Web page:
Q: What is your analysis of the future prospects of the United States energy diplomacy as well as the relationship between that diplomacy and the economic and political interests of our country?
A: As is clear from what I said in response to previous questions, energy issues are the main impetus behind many political developments in the world. Therefore, I strongly suggest that all officials involved in Iran's foreign policy and diplomatic decisions should be well aware of issues related to energy resources, in general, and oil and gas, in particular. As a result, they should closely follow up on global developments related to these resources. The United States alone produces about 24-25 percent, or one-fourth, of total global energy and it will continue to yield the same amount of energy when it becomes self-sufficient in energy production. Naturally, such a country plays a very decisive role in energy strategies and policies of the world. In addition, the United States has the most powerful and the most effective voice in International Energy Agency, which has the member states of the Organization for Economic Cooperation and Development (OECD) as its members, and also plays a critical role in regulating energy policies of industrialized nations. In addition, the United States sways a lot of influence on major oil and gas producing countries. As a result, these countries practically move in line with the interests of the United States while having full control over major oil pipelines as well as some important gas pipelines. I believe that the United States economy is an economic system based on hegemony. Without hegemony, it would lag behind the rival countries. In addition to the dominance of the US dollar over global economy and many other economic tools which are used by the United States, Washington also uses its energy policy as well as the oil leverage as the most important means of establishing its hegemony in the world. I must note again that the self-sufficiency of the United States in the area of energy will increase the likelihood of more warmongering by Washington in the Middle East and North Africa. Perhaps, the United States would like to shock its major economic rivals by pursuing such warmongering policies in order to slow down the economic growth rate of China and other countries. The fact that the UK did not accompany the United States in its latest warmongering threat against Syria, was both thought-provoking and, at the same time, unprecedented.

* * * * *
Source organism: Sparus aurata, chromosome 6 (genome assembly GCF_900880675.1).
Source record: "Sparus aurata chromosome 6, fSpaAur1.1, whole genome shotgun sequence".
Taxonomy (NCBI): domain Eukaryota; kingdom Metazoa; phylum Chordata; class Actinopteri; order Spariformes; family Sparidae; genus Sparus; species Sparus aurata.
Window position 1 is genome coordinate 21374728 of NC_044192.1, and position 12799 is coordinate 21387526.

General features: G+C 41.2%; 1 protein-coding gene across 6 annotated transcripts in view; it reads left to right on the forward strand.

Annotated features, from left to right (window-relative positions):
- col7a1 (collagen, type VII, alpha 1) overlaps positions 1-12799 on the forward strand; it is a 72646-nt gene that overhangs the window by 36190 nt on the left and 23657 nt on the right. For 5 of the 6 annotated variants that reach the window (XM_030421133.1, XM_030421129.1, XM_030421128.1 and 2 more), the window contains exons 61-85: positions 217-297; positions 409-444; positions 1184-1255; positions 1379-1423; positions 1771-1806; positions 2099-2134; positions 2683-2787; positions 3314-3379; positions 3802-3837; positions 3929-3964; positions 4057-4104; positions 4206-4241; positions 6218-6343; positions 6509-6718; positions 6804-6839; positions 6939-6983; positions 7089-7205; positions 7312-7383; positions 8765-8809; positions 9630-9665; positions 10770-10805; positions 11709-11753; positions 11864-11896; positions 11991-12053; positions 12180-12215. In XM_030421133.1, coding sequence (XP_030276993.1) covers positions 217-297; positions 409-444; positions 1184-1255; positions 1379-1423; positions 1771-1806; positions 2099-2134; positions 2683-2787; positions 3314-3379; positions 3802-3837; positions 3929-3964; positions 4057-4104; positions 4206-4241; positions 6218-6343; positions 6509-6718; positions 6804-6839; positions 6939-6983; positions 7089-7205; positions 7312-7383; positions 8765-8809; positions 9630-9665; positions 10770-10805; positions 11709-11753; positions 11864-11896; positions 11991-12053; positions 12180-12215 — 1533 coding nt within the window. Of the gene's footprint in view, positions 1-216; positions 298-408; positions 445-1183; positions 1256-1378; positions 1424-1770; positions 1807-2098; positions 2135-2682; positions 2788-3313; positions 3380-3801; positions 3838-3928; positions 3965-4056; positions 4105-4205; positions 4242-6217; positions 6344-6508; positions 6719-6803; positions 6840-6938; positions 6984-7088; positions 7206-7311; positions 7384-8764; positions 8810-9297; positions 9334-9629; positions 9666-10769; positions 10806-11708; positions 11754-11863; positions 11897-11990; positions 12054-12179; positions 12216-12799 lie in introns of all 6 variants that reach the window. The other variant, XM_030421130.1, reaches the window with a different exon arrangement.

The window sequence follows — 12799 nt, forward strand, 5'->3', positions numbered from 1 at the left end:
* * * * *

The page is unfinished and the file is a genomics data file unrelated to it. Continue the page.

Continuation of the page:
... Payvand News - 10/11/13 ... --